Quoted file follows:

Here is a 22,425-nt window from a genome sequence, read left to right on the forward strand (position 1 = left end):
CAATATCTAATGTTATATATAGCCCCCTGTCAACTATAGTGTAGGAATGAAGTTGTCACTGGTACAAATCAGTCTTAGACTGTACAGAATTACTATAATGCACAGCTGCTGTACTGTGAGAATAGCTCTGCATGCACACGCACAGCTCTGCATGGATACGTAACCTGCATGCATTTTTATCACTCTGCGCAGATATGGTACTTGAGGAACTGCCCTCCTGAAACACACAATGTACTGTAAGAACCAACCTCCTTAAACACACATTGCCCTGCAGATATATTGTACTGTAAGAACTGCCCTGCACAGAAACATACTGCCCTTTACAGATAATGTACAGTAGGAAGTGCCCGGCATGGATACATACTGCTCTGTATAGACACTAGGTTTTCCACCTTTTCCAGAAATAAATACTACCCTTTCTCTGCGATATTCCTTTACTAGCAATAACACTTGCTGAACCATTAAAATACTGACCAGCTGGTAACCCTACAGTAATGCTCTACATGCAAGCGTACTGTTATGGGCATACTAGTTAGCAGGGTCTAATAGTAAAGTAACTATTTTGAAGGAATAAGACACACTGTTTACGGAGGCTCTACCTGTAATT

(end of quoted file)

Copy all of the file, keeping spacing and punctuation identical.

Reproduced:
Here is a 22,425-nt window from a genome sequence, read left to right on the forward strand (position 1 = left end):
CAATATCTAATGTTATATATAGCCCCCTGTCAACTATAGTGTAGGAATGAAGTTGTCACTGGTACAAATCAGTCTTAGACTGTACAGAATTACTATAATGCACAGCTGCTGTACTGTGAGAATAGCTCTGCATGCACACGCACAGCTCTGCATGGATACGTAACCTGCATGCATTTTTATCACTCTGCGCAGATATGGTACTTGAGGAACTGCCCTCCTGAAACACACAATGTACTGTAAGAACCAACCTCCTTAAACACACATTGCCCTGCAGATATATTGTACTGTAAGAACTGCCCTGCACAGAAACATACTGCCCTTTACAGATAATGTACAGTAGGAAGTGCCCGGCATGGATACATACTGCTCTGTATAGACACTAGGTTTTCCACCTTTTCCAGAAATAAATACTACCCTTTCTCTGCGATATTCCTTTACTAGCAATAACACTTGCTGAACCATTAAAATACTGACCAGCTGGTAACCCTACAGTAATGCTCTACATGCAAGCGTACTGTTATGGGCATACTAGTTAGCAGGGTCTAATAGTAAAGTAACTATTTTGAAGGAATAAGACACACTGTTTACGGAGGCTCTACCTGTAATT